Always Be Closing: Digital Infrastructure Company Drags Real Estate Out Of Analog
Buying a house is so 1980s.
And that’s a problem.
Even though legal real estate transactions have been happening for centuries, the basic process itself is every bit as complex today as it has ever been, with very little of the digital disruption that’s transformed countless other industries.
“It’s shockingly difficult to buy a house, and it’s expensive as well,” Qualia CEO Nate Baker said in an interview with PYMNTS, noting typical fees that amount to 10 percent of transaction value on both sides. “That’s just a lot.”
What a lot of people have missed, he said, is that title companies have an opportunity to digitize the entire process. As such, the focus of Qualia’s business is to enable these critical middlemen to coordinate the various parties and allow such seemingly ordinary functions like remote signing via a phone or pulling people together on one common platform.
“I think the reason real estate has remained so complicated and difficult is, usually in a lot of these industries it requires one or two parties saying, ‘Yes, we’ll modernize,'” he said. But in real estate closings, he added, “there’s a dozen different people involved with complex interlocking interests, and so it’s been very hard to pull them forward.”
In December, Qualia announced that it raised $65 million in Series D financing, increasing its total funding to $160 million and valuing the 5-year-old company at over $1 billion. It also announced the acquisition of Adeptive, the developer of ResWare, a title and escrow production software well known within the real estate industry. Both moves come as the pandemic made the long-term value of a fully digital closing platform clear in a business that has historically depended on manual processes.
“The proceeds are, one, for the acquisition and then, two, to help us build a lot of our engineering and our newest products,” Baker said, calling the full digitization of the mortgage closing process a difficult and significant undertaking. “How we build all these adjacent products in a way that actually helps everyone streamline their work … I think that’s where a lot of the funds are going to be going.”
According to the company, in the last year, Qualia’s team has nearly doubled, and it has aggressively expanded its suite of products for an increasingly broad set of customers using the platform. It recently released a platform supporting technology-enabled real estate companies, such as Redfin, REX and Orchard, that digitizes their processes with title agents, and a native Remote Online Notarization platform to make it possible to close on a home fully remotely.
“Our primary customer is the title agent,” Baker said in describing the process in which these companies switch their entire business over to Qualia and run it as their core workflow software system, and then it scales from there.
“And then on every transaction that they do, they invite a lender, the real estate agents on both sides, the buyer and the seller, all onto this common platform where they can work together,” he said. “It all kind of ties together around the title company, and then everything else that we’re doing is built on top of that and in partnership with them.”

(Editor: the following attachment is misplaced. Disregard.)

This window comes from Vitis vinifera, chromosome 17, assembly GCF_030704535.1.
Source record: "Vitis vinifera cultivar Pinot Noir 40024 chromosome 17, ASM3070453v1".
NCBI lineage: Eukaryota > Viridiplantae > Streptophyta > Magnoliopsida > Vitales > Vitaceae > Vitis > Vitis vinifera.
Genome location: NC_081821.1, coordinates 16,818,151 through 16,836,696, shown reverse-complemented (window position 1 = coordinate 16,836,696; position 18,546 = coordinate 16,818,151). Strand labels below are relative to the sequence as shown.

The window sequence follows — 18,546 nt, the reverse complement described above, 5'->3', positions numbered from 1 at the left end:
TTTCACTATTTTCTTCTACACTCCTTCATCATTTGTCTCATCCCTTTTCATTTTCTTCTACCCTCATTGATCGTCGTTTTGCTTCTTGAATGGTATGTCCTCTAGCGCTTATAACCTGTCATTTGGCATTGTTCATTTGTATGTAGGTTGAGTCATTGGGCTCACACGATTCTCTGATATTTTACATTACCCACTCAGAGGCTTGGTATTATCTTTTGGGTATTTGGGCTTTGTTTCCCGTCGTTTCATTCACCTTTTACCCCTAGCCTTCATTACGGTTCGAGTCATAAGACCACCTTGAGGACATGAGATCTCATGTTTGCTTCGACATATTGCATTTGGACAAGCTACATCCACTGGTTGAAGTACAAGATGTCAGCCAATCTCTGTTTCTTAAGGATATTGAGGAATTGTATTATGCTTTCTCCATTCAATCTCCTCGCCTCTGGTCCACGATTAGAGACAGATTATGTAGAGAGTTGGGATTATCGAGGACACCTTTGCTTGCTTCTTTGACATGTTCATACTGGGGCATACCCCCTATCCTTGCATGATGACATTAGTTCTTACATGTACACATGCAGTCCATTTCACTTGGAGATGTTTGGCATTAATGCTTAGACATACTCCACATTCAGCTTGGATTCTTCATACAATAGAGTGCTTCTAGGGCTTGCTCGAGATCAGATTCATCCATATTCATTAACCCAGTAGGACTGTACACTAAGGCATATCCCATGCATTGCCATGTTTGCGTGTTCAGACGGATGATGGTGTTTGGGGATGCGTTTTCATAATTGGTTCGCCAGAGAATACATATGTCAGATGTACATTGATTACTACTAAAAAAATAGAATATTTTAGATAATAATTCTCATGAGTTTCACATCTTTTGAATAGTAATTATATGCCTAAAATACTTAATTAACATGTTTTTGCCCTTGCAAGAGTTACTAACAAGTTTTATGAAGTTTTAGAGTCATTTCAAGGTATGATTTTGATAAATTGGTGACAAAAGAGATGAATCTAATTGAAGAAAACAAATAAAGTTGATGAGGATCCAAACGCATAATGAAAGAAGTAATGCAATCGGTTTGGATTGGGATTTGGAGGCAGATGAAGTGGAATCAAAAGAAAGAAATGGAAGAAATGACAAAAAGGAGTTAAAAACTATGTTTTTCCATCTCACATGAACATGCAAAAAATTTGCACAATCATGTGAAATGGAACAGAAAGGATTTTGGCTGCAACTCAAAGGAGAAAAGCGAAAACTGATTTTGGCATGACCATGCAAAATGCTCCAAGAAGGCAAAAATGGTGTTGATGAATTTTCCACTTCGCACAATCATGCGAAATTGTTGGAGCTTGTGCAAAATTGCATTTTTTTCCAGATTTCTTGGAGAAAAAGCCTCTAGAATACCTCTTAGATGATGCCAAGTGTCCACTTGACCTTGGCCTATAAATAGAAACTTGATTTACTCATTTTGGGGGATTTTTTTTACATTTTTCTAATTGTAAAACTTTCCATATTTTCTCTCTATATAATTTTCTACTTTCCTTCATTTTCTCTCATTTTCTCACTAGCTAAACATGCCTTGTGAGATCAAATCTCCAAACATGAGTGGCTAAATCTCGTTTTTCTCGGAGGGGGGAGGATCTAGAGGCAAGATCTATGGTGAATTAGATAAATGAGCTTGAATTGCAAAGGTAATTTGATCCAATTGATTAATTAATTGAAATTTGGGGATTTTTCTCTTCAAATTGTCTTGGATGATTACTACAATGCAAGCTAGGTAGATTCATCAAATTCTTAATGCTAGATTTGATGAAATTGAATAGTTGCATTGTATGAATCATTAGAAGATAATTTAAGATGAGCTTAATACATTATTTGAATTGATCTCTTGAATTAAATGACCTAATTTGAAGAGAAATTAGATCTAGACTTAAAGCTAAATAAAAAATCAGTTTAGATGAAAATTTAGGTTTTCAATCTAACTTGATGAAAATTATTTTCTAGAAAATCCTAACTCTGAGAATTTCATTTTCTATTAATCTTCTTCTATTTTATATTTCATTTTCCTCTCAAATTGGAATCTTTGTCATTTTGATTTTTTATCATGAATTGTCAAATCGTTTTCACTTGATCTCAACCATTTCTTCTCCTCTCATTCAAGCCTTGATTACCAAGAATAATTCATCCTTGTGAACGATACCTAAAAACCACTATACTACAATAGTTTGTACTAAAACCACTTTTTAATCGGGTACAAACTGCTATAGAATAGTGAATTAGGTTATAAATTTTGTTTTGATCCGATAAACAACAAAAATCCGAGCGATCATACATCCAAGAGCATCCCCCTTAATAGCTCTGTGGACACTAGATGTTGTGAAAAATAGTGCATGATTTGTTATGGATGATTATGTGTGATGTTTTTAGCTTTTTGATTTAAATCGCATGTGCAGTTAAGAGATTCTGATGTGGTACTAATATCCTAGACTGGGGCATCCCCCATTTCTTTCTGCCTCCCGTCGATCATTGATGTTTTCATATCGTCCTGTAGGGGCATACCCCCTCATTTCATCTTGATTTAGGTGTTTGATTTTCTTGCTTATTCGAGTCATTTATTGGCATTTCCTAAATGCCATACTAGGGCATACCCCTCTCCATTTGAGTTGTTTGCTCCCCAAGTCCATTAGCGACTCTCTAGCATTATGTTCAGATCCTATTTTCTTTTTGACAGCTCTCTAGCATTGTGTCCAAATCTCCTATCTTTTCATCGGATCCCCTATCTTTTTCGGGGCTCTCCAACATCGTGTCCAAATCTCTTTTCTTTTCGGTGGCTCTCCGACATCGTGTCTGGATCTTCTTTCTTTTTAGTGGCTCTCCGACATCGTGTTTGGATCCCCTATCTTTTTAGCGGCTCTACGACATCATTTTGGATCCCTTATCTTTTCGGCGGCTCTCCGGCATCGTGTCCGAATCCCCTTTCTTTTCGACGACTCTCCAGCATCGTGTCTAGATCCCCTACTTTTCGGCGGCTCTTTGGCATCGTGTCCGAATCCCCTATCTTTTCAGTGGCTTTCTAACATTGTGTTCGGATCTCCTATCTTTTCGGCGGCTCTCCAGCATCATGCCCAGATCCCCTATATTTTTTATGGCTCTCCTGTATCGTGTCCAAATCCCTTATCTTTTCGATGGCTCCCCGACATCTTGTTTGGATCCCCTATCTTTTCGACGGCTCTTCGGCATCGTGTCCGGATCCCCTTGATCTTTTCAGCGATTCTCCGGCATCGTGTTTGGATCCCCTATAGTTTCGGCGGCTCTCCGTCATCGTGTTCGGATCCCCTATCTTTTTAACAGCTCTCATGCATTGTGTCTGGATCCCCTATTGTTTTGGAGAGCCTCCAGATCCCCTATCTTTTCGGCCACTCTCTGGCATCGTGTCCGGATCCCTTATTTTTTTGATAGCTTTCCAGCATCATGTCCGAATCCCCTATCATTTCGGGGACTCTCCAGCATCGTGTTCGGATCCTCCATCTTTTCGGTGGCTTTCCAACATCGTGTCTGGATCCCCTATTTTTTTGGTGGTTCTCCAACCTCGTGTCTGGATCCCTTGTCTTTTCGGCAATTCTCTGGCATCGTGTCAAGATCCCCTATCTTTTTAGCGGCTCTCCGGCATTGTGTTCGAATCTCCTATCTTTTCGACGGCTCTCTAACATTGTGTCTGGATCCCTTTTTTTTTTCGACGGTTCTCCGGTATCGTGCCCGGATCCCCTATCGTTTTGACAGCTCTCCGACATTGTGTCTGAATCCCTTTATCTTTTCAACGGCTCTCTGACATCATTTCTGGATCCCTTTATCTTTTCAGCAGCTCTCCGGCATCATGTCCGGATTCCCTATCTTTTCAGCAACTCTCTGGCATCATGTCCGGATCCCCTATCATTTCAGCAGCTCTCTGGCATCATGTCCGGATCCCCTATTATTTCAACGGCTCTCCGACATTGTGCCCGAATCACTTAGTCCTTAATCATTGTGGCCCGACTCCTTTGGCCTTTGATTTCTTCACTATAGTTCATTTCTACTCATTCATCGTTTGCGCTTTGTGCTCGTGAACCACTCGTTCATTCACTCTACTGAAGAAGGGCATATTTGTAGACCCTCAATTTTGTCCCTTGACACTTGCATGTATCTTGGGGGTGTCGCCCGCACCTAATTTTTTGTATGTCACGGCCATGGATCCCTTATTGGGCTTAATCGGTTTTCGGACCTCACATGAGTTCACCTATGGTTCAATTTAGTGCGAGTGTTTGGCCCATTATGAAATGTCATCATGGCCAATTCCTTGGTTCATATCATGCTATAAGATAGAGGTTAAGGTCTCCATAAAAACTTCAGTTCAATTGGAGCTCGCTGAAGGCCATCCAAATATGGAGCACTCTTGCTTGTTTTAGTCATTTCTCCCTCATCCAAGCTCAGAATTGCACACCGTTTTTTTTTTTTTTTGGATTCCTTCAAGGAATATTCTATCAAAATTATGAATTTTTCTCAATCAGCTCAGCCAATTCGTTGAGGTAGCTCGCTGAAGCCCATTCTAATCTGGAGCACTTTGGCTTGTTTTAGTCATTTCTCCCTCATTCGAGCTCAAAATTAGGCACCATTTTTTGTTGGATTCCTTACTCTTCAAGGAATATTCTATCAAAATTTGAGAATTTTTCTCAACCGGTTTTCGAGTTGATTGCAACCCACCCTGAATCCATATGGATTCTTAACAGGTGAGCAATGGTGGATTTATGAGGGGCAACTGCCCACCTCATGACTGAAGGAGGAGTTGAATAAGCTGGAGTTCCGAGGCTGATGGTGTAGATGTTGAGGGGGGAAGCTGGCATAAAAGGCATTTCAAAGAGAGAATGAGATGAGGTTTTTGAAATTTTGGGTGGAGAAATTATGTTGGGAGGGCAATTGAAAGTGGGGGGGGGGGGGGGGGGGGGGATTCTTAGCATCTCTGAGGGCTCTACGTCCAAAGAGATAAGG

Although fully digital real estate closings still account for only a small fraction of overall closings, Baker is focused on enabling all existing participants to digitize — and eventually the entire industry. According to Baker, it’s the only way to get enough scale to actually move the process forward.
It’s not just the business side of the closing industry that Qualia focuses on, as Baker said 63 percent of future home buyers have said they want a fully digital closing but only 13 percent actually got one. Add in the fact that only one in four consumers “know what they’re singing” when faced with a stack of closing documents, and the use-case becomes clear.
“We enable a remote signing where the consumer can actually sit down, work through the documents on their own time, get an explanation if they need it,” he said, noting the appeal of the better consumer experience. At the same time, he said Qualia is “enabling that Amazon checkout experience” for home buyers.
Because title companies have such complex operations, helping them automate their internal infrastructure and also connect with lenders and real estate agents in order to bring everyone onto the same digital page offers a substantial increase in efficiency. Baker said it’s a huge innovation on the real estate side.
COVID Fears Became A Banner Year
Like so many businesses tied to banking, real estate and the economy, 2020 started off with deep fears, but ended with a sense of major accomplishment.
“I think the resilience of the real estate market was kind of an important lesson for me, just in how bad things need to be before transactions are going to actually stop,” Baker said.
While there was a point early on in the pandemic where a lot of counties were closing down, a reality that would have stopped a lot of real estate transactions all together, it never materialized. In fact, Baker said, the opposite ended up happening.
“So, it was a banner year for a lot of different companies in the real estate industry on both the purchase and refinance side,” he said.
As far as the outlook for the housing market, which is facing a number of headwinds from COVID to rising rates and record prices, Baker said he is confident.
“In residential real estate, it seems like rates are going to stay low and supplies are extremely constrained, so prices are going to stay elevated,” he said.
“Everyone’s been struggling to keep up with the business this year,” he added, “so I don’t know that we’ll be quite at that level in 2021, but I think it’ll be a solid year for real estate.”